If you think that you were exposed to a person with COVID then self-isolate for 14 days. If you are an essential service worker and you are sick but did not get tested for COVID you must not return to work until at least 3 days after your last symptoms and a minimum of 7 days after your first symptoms.

Who is being for tested for COVID in Ontario?

At the time of writing the Ministry of Health is prioritizing testing in the following groups:

• symptomatic health care workers and staff who work in healthcare facilities

• symptomatic residents and staff in Long Term Care facilities and retirement homes

• hospitalized patients admitted with respiratory symptoms (new or worsening)

• symptomatic members of remote, isolated, rural and /or indigenous communities

• symptomatic travellers identified at a point of entry to Canada

Eventually the government may seek to do wider community testing. But at the moment given the number of days it takes to process tests and the availability of tests, testing is being limited to individuals who must be identified if they have

COVID because it impacts treatment decisions (eg. ER/hospitalized patients) or they could put vulnerable people at risk (residential situations like retirement/nursing homes/ prisons/ reserves) or they are health care workers.

That’s the update! I know that all this information is rather dense, but I’ve done my best to collate and organize it in a way that is easy to follow. I’m receiving updates all the time and it can be dizzying to keep track of all the information.

I hope this blog helps a little bit.

Stay well! Stay home.

ArtMed’s Response to COVID-19: Extended Clinic Closure

By: Jane Watson

Due to the closure of all non-essential businesses as of yesterday for 14 days, as mandated by the provincial government, we have extended our closure to Tuesday April 14th. The current return date for businesses according to the official shut down for businesses is April 7th, however, we anticipate the closure to be extended to at least April 14th. Regardless, if the closure is not extended, we hope to be back in full swing to serve you on the Tuesday the 14th, right after Easter Weekend.

Stay home. Stay safe.

We will continue to update our closure and re-opening dates here. Please watch for follow-up posts. Thanks for your patience everyone!

From Jane and the whole ArtMed Team

ArtMed’s Response to COVID-19: Information

Hello ArtMed Community!

I’d like to pass on a few COVID related pieces of information. I have been receiving a constant stream of updates from government agencies, professional organizations, public health, hospitals and more.  I’m happy to pass on key pieces of information and I hope you find it useful.

First and foremost, STAY HOME.  Social distancing is the key to preventing the spread of COVID in Ontario.  But what does that really mean? It means the people you live with should be the only people you are spending time with.  If you absolutely must venture out into the public realm stay 6 ft  away from others and don’t interact with them for more than a couple minutes.  Do what you need to do, keep on the move, and then go home.  If you are continuing to work outside the home carefully adhere to workplace policies related to social distancing and avoid socializing with co-workers.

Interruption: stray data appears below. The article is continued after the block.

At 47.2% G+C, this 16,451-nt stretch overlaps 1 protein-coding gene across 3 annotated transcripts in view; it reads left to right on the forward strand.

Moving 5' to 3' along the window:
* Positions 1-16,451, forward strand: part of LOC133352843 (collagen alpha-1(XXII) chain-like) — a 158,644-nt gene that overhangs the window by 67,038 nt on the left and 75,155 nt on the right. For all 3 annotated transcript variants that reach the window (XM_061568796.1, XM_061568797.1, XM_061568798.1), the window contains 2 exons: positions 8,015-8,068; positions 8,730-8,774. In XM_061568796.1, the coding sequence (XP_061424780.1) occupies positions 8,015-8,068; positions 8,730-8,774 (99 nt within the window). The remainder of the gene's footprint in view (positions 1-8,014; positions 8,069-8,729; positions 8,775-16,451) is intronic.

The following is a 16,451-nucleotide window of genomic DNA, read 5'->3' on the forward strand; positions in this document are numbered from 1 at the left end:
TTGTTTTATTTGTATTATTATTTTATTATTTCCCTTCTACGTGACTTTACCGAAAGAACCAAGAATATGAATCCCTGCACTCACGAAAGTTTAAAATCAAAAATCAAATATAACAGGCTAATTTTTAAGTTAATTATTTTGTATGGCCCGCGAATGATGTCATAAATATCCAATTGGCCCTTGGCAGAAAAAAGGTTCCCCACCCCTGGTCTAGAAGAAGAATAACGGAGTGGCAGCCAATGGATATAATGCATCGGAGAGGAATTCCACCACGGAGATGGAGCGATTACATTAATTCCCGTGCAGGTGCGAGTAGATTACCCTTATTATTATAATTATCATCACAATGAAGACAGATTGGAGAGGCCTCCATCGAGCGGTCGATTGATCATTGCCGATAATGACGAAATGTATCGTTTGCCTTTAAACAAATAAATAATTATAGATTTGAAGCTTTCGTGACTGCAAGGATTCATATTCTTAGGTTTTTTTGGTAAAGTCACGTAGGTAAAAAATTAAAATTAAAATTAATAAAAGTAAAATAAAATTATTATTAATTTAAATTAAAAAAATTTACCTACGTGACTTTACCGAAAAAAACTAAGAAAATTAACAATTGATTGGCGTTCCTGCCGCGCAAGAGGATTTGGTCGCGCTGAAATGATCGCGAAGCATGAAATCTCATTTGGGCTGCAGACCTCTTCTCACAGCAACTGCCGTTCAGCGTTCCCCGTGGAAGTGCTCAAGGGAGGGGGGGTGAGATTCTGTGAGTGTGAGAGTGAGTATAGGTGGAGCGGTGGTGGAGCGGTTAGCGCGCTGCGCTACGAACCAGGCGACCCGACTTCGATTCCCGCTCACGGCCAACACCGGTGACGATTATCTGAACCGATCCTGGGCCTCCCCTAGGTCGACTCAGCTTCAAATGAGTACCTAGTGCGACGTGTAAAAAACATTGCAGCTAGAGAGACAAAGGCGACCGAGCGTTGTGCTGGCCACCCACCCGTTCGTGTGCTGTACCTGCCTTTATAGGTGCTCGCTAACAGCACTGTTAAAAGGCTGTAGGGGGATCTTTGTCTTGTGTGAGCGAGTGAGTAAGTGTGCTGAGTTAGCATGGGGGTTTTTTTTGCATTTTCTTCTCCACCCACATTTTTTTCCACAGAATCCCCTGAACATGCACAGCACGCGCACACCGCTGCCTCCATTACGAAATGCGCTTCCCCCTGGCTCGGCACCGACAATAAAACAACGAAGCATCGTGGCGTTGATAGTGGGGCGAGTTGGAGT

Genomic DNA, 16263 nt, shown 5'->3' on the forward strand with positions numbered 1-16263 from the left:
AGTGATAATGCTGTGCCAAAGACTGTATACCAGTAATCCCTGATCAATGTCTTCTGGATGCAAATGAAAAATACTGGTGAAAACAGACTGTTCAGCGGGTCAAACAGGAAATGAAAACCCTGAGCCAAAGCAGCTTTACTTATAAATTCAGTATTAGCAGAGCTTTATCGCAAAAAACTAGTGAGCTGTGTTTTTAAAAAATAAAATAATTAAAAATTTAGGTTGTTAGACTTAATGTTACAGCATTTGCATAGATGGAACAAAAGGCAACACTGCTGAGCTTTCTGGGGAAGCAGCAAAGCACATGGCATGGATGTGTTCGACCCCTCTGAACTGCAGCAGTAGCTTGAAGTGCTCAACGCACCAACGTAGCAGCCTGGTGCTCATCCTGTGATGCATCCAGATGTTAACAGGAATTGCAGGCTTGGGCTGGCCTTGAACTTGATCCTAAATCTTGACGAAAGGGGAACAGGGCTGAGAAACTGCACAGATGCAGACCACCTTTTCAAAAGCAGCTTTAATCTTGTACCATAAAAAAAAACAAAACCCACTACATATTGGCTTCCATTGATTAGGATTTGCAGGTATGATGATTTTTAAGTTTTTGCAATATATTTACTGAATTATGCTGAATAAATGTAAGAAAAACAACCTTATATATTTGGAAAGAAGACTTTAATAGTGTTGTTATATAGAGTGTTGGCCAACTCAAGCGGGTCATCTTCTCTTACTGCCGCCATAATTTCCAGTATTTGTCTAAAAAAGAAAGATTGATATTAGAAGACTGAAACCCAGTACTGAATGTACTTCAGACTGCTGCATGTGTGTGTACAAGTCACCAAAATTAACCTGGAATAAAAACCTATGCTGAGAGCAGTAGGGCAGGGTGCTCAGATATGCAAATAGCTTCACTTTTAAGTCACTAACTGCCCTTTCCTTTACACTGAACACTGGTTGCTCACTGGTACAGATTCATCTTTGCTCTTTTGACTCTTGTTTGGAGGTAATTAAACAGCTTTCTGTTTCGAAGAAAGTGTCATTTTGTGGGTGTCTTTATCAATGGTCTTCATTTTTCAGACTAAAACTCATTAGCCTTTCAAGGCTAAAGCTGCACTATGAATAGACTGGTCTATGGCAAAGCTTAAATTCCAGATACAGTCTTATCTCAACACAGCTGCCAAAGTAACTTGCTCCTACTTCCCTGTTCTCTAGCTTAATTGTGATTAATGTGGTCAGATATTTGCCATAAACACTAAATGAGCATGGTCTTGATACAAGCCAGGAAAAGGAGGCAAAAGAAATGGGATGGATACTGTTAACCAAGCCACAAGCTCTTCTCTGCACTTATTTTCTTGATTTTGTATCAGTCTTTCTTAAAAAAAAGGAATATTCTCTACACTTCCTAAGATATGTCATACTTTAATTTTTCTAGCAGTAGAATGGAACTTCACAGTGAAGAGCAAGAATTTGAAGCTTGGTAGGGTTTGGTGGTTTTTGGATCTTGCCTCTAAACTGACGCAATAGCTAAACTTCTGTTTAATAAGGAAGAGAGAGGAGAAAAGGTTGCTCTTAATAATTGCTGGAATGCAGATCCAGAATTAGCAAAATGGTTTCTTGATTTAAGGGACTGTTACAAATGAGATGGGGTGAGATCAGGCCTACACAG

No, you do not need a mask.  It has been proven that masks are not useful to prevent spread among the general population.  HAND WASHING is the key to preventing spread.  Wash for at least 20 seconds with soap (any kind) and water. The virus has a fatty exterior coating which means that SOAP kills the virus by breaking down its outer coating.  If you must go out your hands before you go anywhere and immediately on your return.  Wash down door knobs, counters (especially plastic or stainless steel as the virus lives longer on these surfaces) light switches, toilets and faucets.  Anything people touch is a source of infection. DO NOT TOUCH YOUR FACE, this is the most common way people acquire COVID.  They touch a surface that is infected and touch their mouth, nose or eyes.

Absolutely avoid contact with people outside your residence who have travelled outside Canada in the past month.  If you have travelled outside Canada in the past month yourself self-isolate.  DO NOT GO OUT.  If you need things have them delivered to you. If you’re going stir crazy get familiar with video technology to meet up with friends and family.  Yes, you can go outside for a walk but don’t stop to chat at length with others.  Yes, you can walk your dog.  Going outside to get some exercise is fine for now.

Most people who are infected with COVID will not experience symptoms until at least 5 days after exposure to the virus.  Research shows that individuals who have COVID are infectious to others 2 days before they show symptoms.  Most community based infections occur during those 2 days when COVID infected asymptomatic individuals are interacting with others.  But it can take up to 14 days for some people to show symptoms.  This is why if you’ve travelled outside Canada in the past month, or have been in contact with someone who may have COVID you must SELF-ISOLATE FOR 14 days.